Similar to other segments of the economy, the agricultural sector is increasingly global. In some regions, the production of food and agricultural products has advanced well beyond what is required for consumption within that region. In other areas, agricultural production is more limited. The persistent gap between regions of excess and regions of scarcity has led to an increasing reliance on agricultural trade as global populations and incomes rise, but recent months have also pointed to increased uncertainty about the future of trade and implications for agriculture. Similarly, the movement of labor and capital across borders has become a pivotal component to the nature of food and agricultural production, but the future for international labor and capital flows is also uncertain. 

The 2018 Agricultural Symposium, “Agriculture in a Global Economy” explored the ways in which agriculture is positioned as a global industry and the implications of this global connectedness in the years ahead. 

2018 Agricultural Symposium Materials
Special issue of Economic Review featuring speaker papers
Ag Symposium program
Speaker presentations are available by session below

Welcome and Introduction


Nathan Kauffman, Vice President and Omaha Branch Executive, Federal Reserve Bank of Kansas City

Session 1: Economic Significance of Agricultural Trade

This session explored the significance of agricultural trade and market access on general economic conditions. 


Lee Ann Jackson, Counsellor, Agriculture and Commodities Division, World Trade Organization | Presentation Economic Review Article


Joe Glauber, Senior Research Fellow, International Food Policy Research Institute


Carlos Vazquez, Minister for Agricultural Affairs, Embassy of Mexico
Gizem Eras, Counsellor (Agriculture and Fisheries), Embassy of Canada


Session 2: Business Merits of Agricultural Trade

This session discussed the ways in which producers, agribusinesses, and lenders perceive the advantages, disadvantages, and risks of agricultural trade and implications for long-term business strategies.


Michael Boland, Professor and Director, The Food Industry Center, University of Minnesota | Presentation | Economic Review Article

Dan Sumner, Frank H. Buck, Jr. Distinguished Professor, Agricultural and Resource Economics, University of California, Davis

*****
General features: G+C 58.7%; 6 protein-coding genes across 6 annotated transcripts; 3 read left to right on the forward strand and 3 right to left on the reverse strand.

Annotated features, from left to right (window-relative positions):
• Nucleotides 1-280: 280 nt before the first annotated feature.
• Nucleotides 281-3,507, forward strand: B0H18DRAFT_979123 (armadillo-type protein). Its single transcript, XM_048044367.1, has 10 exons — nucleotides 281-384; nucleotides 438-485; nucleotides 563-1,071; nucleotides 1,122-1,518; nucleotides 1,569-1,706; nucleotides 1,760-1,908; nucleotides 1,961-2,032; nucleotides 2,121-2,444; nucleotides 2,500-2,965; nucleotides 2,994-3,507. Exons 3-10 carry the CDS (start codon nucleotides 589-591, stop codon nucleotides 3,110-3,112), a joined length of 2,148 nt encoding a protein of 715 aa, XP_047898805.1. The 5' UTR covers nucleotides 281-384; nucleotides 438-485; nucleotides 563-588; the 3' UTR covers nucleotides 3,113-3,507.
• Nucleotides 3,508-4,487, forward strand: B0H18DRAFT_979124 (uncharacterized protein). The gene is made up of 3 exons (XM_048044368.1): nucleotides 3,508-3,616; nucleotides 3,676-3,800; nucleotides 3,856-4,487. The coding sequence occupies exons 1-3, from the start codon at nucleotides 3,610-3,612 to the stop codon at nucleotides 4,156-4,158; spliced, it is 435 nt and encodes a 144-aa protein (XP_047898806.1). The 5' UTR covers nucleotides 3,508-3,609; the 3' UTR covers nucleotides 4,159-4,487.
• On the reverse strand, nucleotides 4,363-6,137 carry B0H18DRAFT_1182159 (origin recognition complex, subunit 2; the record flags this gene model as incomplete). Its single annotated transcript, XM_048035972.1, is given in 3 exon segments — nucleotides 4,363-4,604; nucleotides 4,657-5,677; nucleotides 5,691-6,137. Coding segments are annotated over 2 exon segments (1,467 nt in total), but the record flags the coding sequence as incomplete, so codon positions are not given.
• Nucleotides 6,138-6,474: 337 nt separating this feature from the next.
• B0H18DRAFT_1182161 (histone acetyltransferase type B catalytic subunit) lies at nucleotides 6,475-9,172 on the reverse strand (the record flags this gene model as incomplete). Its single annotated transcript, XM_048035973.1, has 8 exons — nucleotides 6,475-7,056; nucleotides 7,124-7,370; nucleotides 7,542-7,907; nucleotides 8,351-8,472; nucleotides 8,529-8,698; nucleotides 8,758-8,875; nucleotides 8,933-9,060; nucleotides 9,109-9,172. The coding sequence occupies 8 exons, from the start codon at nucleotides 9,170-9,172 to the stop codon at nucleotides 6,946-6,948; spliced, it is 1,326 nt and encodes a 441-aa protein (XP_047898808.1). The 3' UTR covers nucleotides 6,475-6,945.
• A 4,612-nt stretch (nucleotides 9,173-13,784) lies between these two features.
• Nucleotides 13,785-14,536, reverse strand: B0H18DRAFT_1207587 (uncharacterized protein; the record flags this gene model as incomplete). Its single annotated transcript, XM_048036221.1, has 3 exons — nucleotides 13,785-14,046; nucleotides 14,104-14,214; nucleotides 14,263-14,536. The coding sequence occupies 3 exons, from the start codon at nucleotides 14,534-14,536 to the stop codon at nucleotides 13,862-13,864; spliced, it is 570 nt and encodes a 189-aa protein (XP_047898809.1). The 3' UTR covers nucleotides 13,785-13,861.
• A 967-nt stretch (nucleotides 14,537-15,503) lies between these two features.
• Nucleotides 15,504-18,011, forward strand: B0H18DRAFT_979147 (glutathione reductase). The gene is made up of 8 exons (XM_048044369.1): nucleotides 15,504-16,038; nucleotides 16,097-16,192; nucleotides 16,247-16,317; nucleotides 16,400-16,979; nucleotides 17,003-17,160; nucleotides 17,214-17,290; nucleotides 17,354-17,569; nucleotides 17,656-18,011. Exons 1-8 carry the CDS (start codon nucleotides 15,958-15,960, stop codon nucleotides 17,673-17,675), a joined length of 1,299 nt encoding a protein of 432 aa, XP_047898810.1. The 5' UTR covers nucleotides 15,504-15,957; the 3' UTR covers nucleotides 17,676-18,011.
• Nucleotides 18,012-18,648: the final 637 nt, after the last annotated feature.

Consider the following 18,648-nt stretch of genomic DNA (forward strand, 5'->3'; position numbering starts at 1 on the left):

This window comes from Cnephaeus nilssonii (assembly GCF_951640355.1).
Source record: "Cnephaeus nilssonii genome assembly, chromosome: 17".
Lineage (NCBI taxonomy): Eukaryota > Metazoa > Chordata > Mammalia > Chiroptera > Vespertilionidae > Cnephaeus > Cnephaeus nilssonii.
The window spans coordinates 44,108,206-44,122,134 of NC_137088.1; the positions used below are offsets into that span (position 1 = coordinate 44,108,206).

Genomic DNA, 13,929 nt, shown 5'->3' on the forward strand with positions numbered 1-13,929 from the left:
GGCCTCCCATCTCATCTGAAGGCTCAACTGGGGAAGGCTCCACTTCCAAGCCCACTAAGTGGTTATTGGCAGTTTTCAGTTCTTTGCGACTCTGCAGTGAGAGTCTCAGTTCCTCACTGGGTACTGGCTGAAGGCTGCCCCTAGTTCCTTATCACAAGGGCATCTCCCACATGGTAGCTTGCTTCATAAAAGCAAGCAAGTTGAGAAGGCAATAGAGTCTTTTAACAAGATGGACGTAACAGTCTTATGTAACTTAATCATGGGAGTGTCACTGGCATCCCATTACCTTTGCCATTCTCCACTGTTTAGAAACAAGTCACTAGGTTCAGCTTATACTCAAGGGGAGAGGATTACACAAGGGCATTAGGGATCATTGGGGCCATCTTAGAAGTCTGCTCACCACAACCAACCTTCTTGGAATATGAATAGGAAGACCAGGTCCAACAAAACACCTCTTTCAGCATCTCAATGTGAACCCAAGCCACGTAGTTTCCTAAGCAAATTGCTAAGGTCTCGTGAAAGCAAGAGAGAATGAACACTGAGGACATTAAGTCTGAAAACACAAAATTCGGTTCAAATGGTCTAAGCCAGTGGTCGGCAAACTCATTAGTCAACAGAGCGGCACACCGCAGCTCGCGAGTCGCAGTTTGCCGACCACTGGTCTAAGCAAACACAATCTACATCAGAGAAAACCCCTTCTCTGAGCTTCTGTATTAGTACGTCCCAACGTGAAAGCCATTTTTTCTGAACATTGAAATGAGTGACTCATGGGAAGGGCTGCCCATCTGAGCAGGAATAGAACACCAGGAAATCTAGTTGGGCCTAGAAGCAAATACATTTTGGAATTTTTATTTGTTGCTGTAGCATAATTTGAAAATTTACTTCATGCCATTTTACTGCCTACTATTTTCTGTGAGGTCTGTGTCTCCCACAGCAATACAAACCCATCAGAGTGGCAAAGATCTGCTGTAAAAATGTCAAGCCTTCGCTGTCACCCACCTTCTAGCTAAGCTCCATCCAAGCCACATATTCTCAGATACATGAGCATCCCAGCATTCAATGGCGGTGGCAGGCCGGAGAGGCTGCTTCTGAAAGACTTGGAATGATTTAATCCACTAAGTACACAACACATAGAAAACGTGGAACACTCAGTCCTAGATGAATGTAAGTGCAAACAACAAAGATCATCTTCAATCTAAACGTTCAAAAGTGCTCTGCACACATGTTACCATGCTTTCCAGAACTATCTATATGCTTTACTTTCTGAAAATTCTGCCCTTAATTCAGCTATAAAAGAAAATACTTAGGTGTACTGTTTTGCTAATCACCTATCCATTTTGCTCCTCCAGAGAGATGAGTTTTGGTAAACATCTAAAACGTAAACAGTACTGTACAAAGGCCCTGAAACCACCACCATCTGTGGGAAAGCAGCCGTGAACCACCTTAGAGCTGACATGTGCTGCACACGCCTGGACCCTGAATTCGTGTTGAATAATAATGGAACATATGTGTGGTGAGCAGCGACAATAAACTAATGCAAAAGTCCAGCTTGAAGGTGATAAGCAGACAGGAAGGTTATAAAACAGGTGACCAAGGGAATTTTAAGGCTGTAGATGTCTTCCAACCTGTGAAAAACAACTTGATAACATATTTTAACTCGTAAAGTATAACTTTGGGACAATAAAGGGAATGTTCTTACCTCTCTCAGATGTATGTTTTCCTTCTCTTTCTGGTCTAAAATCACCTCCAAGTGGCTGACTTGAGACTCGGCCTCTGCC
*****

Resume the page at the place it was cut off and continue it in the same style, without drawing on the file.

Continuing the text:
John Dardis, Senior Vice President Corporate Affairs, Glanbia 
Hector Fernandez, Vice President, Corporate Financial Planning & Analysis, Cargill 


Dinner Keynote


Esther George, President and Chief Executive Officer, Federal Reserve Bank of Kansas City


Session 3: Agriculture’s International Labor Flows

This session examined how cross-border labor flows affect businesses in the food and agricultural sector and the local economies where those businesses reside.


Philip Martin, Professor Emeritus of Agricultural and Resource Economics, University of California, Davis | Presentation | Economic Review Article


Pia Orrenius, Vice President and Senior Economist, Federal Reserve Bank of Dallas


Steve Scaroni, President and Founder, Fresh Harvest
Henry Davis, President, Greater Omaha Packing Co. 


Session 4: Agriculture’s International Capital Flows

This session explored how cross-border capital flows and foreign investment affect the outlook for businesses connected to agriculture.

Titus Awokuse, Professor and Chairperson, Department of Agricultural, Food, and Resource Economics, Michigan State University |
Presentation Economic Review Article


J.P. Gervais, Vice President and Chief Agricultural Economist, Farm Credit Canada


Regina Gill, Senior Vice President, Investor Relations, Federal Farm Credit Banks Funding Corp.

Ann Duignan, Managing Director, J.P. Morgan

Closing Keynote


Alan Blinder, Gordon S. Rentschler Memorial Professor of Economics and Public Affairs, Princeton University